Mrs. (Anita) Wasson
Anita is our classroom teacher for grades 3 and 4. She has a B.S. in Elementary Education from SUNY Cortland and an M.S. in Rehabilitation Counseling from the University of Scranton in Pennsylvania. In addition, she holds a NYS permanent teaching certificate, and is an active member of the Dryden Teachers Center. Anita loves the school’s family atmosphere, in which she has the freedom to pray, worship, and talk about the Lord with her students and colleagues. Anita is married and resides in Endwell, NY. She has two adult children. She also has one grandchild who is currently attending CLCS. Anita is passionate about international folk dancing, and she also enjoys bicycling, swimming, running, walking, and reading.
Miss (Tonika) Jones
Tonika teaches Spanish to our students at all grade levels. Known for her enthusiastic and energetic teaching style, she has helped instill a deep love and appreciation of foreign language and culture into our students. She also provides support in the 7/8 classrooms. Tonika graduated from SUNY Cortland with a B.A. in English Literature and Spanish Language. She served at SUNY Cortland as a residence hall director and as the interim coordinator of multicultural affairs for three years. She also assisted adults with developmental disabilities at the Franziska Racker Center and was an ESL tutor. Tonika greatly appreciates how life at CLCS centers around Christ and the leading of the Holy Spirit. In addition to teaching, Tonika enjoys crafting, worshiping, singing, and spending time with people who are precious to her.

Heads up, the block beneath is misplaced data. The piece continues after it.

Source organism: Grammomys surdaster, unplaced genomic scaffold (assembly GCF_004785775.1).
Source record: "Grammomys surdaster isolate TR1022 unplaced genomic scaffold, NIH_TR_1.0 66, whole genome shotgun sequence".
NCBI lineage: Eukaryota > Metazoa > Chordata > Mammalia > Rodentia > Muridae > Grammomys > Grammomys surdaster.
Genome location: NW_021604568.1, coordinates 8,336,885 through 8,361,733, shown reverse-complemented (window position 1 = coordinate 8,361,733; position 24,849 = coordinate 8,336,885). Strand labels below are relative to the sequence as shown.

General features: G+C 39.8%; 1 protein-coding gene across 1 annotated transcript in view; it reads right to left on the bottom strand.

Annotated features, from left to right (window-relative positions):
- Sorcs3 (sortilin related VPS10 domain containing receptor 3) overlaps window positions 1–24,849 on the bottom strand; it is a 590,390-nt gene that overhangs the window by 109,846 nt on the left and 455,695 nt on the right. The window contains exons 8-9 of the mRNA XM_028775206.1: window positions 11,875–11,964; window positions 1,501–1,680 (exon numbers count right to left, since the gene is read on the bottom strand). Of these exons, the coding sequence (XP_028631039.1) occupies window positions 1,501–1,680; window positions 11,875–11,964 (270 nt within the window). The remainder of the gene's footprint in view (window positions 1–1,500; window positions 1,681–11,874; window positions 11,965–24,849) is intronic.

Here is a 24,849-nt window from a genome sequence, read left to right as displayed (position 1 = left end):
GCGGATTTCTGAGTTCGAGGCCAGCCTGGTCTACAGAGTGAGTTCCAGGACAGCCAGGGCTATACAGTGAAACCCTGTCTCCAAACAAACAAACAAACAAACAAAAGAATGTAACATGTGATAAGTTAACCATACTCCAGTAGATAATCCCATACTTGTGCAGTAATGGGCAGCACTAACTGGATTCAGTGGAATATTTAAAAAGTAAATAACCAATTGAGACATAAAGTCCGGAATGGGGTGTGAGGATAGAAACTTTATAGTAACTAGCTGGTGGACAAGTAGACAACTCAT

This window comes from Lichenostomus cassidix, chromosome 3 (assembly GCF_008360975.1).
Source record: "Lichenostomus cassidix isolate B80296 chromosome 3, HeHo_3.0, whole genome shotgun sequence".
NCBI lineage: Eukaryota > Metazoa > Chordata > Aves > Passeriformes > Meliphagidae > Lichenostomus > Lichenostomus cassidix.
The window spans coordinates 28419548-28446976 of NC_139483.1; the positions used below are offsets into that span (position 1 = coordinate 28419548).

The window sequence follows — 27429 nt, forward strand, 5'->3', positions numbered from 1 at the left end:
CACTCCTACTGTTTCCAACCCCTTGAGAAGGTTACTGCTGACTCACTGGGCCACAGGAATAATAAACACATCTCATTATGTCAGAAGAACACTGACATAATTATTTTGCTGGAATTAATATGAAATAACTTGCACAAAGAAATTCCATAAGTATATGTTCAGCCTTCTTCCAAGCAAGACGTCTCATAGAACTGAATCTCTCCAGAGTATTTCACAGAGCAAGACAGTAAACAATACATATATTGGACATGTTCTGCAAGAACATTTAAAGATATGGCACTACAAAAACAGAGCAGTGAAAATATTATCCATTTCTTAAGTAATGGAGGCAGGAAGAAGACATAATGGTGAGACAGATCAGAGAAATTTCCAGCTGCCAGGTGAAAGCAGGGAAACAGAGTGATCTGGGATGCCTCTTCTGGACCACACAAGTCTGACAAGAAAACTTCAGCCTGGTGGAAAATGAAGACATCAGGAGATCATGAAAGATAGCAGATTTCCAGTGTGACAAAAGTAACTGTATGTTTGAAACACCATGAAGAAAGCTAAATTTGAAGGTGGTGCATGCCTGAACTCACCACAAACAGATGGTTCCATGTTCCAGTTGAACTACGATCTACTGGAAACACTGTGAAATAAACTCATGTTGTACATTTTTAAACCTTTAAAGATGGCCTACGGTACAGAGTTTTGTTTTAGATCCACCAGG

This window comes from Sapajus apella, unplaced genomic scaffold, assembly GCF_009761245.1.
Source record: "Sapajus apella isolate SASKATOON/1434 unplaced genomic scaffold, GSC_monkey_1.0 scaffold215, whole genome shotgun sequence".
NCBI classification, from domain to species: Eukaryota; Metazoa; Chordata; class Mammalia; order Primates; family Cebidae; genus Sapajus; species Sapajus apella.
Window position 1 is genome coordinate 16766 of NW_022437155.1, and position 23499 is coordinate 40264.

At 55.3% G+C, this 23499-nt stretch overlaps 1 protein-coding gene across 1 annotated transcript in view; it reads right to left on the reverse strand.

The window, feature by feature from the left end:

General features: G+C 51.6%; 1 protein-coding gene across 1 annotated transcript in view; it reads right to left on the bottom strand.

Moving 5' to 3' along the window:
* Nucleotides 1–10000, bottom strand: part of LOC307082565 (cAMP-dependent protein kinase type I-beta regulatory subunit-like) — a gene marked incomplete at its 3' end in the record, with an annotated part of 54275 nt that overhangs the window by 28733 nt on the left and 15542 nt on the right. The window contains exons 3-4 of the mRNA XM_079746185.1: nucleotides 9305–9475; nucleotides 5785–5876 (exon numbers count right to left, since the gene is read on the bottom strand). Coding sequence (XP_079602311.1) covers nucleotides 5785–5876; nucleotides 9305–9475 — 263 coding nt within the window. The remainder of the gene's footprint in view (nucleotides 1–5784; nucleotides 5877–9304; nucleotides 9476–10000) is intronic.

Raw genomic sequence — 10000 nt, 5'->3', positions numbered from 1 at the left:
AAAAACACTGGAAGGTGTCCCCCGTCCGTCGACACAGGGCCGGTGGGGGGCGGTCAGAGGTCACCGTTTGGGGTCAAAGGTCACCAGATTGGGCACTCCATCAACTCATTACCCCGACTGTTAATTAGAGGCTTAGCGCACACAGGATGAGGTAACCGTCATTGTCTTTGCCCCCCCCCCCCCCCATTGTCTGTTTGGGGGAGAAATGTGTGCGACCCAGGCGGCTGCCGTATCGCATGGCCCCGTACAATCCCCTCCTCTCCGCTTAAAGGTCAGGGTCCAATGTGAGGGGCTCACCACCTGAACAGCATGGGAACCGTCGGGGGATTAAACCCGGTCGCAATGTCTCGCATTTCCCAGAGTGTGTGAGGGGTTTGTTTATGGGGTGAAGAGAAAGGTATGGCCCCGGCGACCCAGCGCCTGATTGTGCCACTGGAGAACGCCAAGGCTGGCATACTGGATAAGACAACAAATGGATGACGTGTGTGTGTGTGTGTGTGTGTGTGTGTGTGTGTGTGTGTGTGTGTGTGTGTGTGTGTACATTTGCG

We begin each day with Bible study; reading Scripture positions us for the day ahead. We look for life application with a focus on what Jesus would do in any given situation. Students memorize Scriptures consistently throughout the year as well.